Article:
The DTS-HD Master Audio 5.1 track doesn't quite match up with the quality of the video, mostly because it lacks punch. Dialogue is crisp and easy to understand throughout, and the music is good, though a bit slight. The surround speakers get a bit of work, mainly during the big fight scenes, but there's not that much to it the rest of the time. It's very easy to ignore the side and rear speakers.
The bonus features kick off with "Building Batman" a 14:53 featurette on professional animator Garrett Barati, who does stop-motion animation with Lego bricks. Barati shows a group of young Lego builders around his studio and introduces them to the world of Lego stop-motion. It's a bit of a backdoor promo for Lego's DC Universe kits, with lots of product shots and praise for the fun of Lego building, but it's an interesting piece nonetheless, with Barati sharing trivia about the company and its toys, and showing how he creates his animation.
A very brief (:37) stop-motion ad for the DC Lego toys, perhaps by Barati, is followed by the top five entries into a Lego stop-motion animation contest (running a combined 14:59.) To be honest, the quality drops pretty far after the first two entries, but those two feel professional, with the second entry often coming off as funnier than the actual feature. All have some bit of charm to them that makes them worth watching.
From the "what do we have lying around here to pad out this disc" department, there are three episodes from the DC Animation series Batman: The Brave and the Bold and Teen Titans. Both shows are good fits in tone with the feature, and are enjoyable on their own, especially the retro The Brave and the Bold, which features characters you don't normally see outside of comic books. The anime-flavored Teen Titans has its fans, certainly, but it's just a bit too kiddy. The episodes included are:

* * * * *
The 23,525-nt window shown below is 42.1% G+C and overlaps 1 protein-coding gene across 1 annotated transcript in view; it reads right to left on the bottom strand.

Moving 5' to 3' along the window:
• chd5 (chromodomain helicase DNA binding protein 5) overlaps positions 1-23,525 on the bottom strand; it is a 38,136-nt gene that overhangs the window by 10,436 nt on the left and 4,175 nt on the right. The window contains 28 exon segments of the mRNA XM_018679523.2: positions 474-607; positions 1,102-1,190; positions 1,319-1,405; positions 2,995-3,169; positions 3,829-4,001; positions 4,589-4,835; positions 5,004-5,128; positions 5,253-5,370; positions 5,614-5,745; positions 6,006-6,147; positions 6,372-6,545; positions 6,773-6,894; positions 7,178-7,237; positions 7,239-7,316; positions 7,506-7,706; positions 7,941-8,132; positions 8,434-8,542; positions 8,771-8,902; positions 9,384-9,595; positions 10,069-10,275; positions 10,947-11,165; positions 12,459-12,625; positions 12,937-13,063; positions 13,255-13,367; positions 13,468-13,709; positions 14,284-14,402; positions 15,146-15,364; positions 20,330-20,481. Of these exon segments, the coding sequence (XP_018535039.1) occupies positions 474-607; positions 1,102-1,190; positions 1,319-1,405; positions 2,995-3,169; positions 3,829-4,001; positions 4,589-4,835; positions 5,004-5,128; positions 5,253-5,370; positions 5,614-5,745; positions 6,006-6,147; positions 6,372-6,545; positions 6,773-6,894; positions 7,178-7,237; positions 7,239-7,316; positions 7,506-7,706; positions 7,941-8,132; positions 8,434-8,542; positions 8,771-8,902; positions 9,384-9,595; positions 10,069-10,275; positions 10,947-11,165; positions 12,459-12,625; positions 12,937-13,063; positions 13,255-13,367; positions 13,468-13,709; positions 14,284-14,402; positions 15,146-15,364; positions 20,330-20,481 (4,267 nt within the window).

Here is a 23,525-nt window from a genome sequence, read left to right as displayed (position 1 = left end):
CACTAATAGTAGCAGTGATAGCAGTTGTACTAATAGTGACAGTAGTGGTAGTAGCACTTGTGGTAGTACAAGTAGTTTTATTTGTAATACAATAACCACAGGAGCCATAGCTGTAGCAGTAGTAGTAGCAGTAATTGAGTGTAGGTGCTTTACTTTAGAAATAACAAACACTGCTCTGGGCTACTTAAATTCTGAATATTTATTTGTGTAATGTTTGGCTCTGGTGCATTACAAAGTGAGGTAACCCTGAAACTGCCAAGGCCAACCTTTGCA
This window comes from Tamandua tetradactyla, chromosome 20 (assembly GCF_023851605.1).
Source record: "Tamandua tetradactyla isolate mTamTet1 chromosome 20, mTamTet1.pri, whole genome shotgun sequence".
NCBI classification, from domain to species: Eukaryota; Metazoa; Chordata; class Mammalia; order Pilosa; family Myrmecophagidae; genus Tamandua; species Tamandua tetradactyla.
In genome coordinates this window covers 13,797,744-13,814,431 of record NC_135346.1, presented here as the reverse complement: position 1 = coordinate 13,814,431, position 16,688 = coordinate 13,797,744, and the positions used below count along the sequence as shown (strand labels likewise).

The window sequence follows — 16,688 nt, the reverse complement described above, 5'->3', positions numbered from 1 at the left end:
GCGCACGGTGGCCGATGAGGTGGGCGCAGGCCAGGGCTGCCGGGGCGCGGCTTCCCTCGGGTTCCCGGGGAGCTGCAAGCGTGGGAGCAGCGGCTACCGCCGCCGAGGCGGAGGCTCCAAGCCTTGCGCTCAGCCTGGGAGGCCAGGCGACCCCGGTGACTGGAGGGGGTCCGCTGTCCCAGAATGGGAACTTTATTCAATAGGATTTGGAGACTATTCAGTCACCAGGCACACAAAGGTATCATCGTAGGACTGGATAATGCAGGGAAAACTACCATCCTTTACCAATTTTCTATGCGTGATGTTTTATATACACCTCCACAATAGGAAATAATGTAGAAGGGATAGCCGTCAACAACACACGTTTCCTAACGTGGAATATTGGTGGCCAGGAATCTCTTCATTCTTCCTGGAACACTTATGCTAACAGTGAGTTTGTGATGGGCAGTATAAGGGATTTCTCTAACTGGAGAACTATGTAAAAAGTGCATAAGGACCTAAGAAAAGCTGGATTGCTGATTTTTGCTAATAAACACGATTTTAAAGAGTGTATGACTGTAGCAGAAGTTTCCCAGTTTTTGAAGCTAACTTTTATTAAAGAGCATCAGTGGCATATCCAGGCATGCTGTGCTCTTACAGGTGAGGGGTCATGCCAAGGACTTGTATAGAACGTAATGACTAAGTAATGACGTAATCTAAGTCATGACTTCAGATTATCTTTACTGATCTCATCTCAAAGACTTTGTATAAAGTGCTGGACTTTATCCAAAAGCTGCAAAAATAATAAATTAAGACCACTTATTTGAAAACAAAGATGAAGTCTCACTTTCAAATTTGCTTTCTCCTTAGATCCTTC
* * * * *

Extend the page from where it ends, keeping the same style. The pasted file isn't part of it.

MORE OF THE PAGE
- Batman: The Brave and the Bold: "Triumvirate of Terror"
- Batman: The Brave and the Bold: "Scorn of the Star Sapphire"
- Teen Titans: "Overdrive"
The on-disc extras wrap with a set of trailers, while in the case you get a code for an Ultraviolet download/stream of the film. Also included in the package, at least in this production run, is an "exclusive" Lego minifig of Clark Kent/Superman, which means he's dressed as his reporter alter-ego, but his dress shirt is undone, revealing the iconic S underneath. It's a cute toy and it's well-detailed, making it appropriate for adding to your sets or sitting on a shelf.
The Bottom Line
Part of me is annoyed by the fact that this is basically just a repackaging of material from the second Lego Batman game, but the improved quality and the fact that the humor is rather enjoyable mitigates that, since this presentation allows non-game players to enjoy the world of Lego Batman. The presentation is solid, and there's a decent collection of related extras to round out the somewhat slim package.
Francis Rizzo III is a native Long Islander, where he works in academia. In his spare time, he enjoys watching hockey, writing and spending time with his wife, daughter and puppy.Follow him on Twitter
*The Reviewer's Bias section is an attempt to help readers use the review to its best effect. By knowing where the reviewer's biases lie on the film's subject matter, one can read the review with the right mindset.